Global Witness press release: UN report on conflict gold

Press release

20th January 2015

Conflict gold sold on international markets despite sector clean up efforts says new UN report

Gold smuggled out of the Democratic Republic of Congo, some from rebel areas, has been sold on the international market through Uganda and the United Arab Emirates in the past year, according to a report published yesterday by the United Nations.

The investigation by the UN Group of Experts on the Democratic Republic of Congo, based on a year of research, found evidence that gold produced in mines controlled by rebel groups is sold to traders in Uganda. One of these traders officially exported the precious metal to Dubai in the United Arab Emirates (UAE) in 2014 where, according to the report, gold from Congo is sold “without any difficulty”.

“The UN report lifts the lid on the dirty mineral trade that helps prop up rebels in Congo. It brings fresh, detailed evidence of individuals and companies that are profiting right now from the illegal trade. It is a scandal that Congo’s mineral wealth continues to fund conflict more than a decade after hard evidence of this came to light,” said Nathaniel Dyer of Global Witness.

Global Witness previously revealed major failures in Dubai’s regulation of the minerals sector which increased risk of money laundering and of dirty gold from Congo and other conflict zones entering the global supply chain in 2012. The UAE has taken measures to clean up the gold trade, but these “fall short” of what is needed, according to the UN report.

In contrast to tantalum, tin and tungsten from Congo, there are no operational traceability or due diligence systems in the country’s gold sector. The UN report says that gold smuggled into Uganda in the past year included metal from mines controlled by rebels groups such as NDC, headed by Ntabo Ntaberi Sheka who is wanted for crimes against humanity, and the Democratic Forces for the Liberation of Rwanda (FDLR), a group linked to Rwanda’s 1994 genocide.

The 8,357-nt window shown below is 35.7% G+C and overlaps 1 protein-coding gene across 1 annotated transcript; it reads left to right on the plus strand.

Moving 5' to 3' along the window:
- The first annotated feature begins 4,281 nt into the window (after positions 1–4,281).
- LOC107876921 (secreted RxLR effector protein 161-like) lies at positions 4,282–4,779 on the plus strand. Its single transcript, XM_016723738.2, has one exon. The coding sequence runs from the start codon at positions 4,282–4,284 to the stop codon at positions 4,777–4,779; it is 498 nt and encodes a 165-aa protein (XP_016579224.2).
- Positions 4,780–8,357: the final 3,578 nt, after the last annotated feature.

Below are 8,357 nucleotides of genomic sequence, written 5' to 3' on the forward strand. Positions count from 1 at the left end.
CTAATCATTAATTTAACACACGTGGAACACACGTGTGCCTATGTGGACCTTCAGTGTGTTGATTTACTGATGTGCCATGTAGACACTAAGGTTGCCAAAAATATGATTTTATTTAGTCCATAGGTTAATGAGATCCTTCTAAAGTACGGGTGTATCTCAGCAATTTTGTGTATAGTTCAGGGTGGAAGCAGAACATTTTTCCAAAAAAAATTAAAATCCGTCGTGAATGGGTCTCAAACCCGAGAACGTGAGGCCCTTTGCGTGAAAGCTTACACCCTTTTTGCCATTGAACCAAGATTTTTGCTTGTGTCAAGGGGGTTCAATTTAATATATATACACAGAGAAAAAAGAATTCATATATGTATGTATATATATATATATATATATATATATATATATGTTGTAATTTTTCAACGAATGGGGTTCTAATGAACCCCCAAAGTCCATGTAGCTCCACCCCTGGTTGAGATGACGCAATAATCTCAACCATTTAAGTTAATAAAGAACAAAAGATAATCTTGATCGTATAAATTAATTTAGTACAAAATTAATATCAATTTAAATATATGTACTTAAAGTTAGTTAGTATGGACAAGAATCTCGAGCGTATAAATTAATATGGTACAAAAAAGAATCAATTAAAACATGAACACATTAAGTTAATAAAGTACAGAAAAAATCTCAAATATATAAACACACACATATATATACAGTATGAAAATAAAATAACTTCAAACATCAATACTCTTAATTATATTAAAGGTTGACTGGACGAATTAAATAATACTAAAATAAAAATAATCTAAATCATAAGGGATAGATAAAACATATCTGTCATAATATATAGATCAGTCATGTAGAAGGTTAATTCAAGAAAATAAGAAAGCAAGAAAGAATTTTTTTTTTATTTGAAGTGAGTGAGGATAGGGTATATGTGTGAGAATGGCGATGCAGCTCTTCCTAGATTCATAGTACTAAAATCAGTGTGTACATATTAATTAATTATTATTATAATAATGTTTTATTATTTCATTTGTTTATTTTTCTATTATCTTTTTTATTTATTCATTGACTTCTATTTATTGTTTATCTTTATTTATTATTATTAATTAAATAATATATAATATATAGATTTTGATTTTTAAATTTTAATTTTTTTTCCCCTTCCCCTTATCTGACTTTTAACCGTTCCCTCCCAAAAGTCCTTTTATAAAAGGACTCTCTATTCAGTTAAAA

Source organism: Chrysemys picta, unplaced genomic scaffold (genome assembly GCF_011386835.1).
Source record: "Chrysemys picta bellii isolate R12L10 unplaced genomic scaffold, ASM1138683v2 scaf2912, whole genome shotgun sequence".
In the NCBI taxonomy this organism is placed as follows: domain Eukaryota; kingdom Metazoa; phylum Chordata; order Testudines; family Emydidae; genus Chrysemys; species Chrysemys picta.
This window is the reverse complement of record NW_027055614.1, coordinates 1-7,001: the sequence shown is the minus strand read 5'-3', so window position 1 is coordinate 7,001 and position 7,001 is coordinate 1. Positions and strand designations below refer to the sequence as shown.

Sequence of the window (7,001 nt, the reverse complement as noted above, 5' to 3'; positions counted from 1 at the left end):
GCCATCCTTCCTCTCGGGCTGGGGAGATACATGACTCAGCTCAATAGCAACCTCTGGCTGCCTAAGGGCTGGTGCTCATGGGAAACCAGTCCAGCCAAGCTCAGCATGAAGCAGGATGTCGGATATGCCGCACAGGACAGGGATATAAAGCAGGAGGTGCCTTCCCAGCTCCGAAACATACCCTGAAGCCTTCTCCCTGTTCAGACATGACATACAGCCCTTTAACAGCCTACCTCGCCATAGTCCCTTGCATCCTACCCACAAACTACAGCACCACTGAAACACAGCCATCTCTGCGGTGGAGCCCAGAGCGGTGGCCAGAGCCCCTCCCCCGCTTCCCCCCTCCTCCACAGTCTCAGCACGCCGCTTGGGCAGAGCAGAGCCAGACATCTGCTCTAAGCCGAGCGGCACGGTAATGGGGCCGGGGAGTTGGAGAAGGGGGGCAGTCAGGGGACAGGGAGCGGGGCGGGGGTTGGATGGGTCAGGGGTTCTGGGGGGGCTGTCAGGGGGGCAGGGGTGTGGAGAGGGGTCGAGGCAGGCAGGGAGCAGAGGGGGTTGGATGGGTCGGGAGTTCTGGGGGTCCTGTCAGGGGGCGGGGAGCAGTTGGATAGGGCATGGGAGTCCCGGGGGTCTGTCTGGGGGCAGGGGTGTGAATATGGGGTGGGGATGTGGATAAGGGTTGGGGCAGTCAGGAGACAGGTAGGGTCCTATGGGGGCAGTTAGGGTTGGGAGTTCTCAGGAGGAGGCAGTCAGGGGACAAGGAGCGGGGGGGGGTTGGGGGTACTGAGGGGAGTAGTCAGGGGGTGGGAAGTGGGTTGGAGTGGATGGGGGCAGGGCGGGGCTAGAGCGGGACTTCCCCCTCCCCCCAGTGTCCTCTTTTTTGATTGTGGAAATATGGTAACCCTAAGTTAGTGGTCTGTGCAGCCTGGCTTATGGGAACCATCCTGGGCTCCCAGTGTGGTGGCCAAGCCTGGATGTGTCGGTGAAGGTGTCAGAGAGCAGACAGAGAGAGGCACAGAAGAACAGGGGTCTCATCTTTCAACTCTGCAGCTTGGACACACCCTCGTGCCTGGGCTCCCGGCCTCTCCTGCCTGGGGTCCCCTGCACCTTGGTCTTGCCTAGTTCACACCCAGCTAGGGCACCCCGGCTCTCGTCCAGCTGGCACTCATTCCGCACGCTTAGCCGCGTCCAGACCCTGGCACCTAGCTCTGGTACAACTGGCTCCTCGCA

The Group of Experts’ report also says that coltan, a tantalum ore, from eastern Congo is smuggled into Rwanda and points to flaws in responsible sourcing schemes. It investigated two cases of “suspected smuggling” of white coltan, a type which is only produced in Congo, involving two Rwandan companies. The two companies were suspended at the request of the Rwandan government for six months from the supply chain initiative run by the International Tin Research Institute (ITRI).

Other findings of the UN report include:

  • Serious failings in the ITRI supply chain scheme known as iTSCi as investigators were able to buy the plastic tags used to certify minerals as “conflict free” in Congo and Rwanda, which would allow coltan from unknown sources to enter the supply chain;
  • Involvement of members of the Congolese army, including Colonel Mugabo and Captain Mputu, in smuggling minerals. Colonel Mugabo was initially arrested with 1,363kg of coltan in his vehicle but was later released. No disciplinary action was taken against Captain Mputu but a Lieutenant Colonel who had tried to seize the truck in which Mputu was transporting minerals was suspended.

Governments in the region have made it a legal requirement for companies to do checks on their mineral purchases – known as supply chain due diligence – but implementation is patchy. The United States has legislation in place that requires US-listed companies to check that their purchases of metals have not funded warring parties and the European Union is developing regulation on conflict minerals, although the current proposal is only for a voluntary scheme.

Hundreds of thousands of artisanal miners, or diggers, work in Congo’s mines, only some of which are controlled by armed groups. As of November, 116 mines in Congo have been validated “green” by mixed teams of validators as part of a government-led mine site checking programme, indicating that there are no armed groups present.

“Managed responsibly, Congo’s mineral riches could help bring prosperity instead of violence to one of the world’s poorest countries. Local and international companies must step up their efforts to ensure that all minerals from conflict areas, especially gold, are sourced responsibly. The Congolese government and its neighbours must protect the rights of artisanal miners and support efforts to create conflict-free supply chains,” said Dyer.

Ends

Contact:
Nathaniel Dyer, Campaign Leader, DRC
+44 (0)77 11 006 799, ndyer@globalwitness.org

Notes to editors

  1. The full report, “Final report of the Group of Experts on the Democratic Republic of the Congo”, published on-line on 19 January 2015, is available here: http://www.un.org/ga/search/view_doc.asp?symbol=S/2015/19
  2. To learn more about the proposed EU regulation on conflict minerals go here: http://www.globalwitness.org/conflictminerals/

 

Emily Norton
Global Witness
Lloyd’s Chambers
1 Portsoken Street
London | E1 8BT | Tel 020 7492 5870
www.globalwitness.org

Global Witness investigates and campaigns to change the system by exposing the economic networks behind conflict, corruption and environmental destruction.

 

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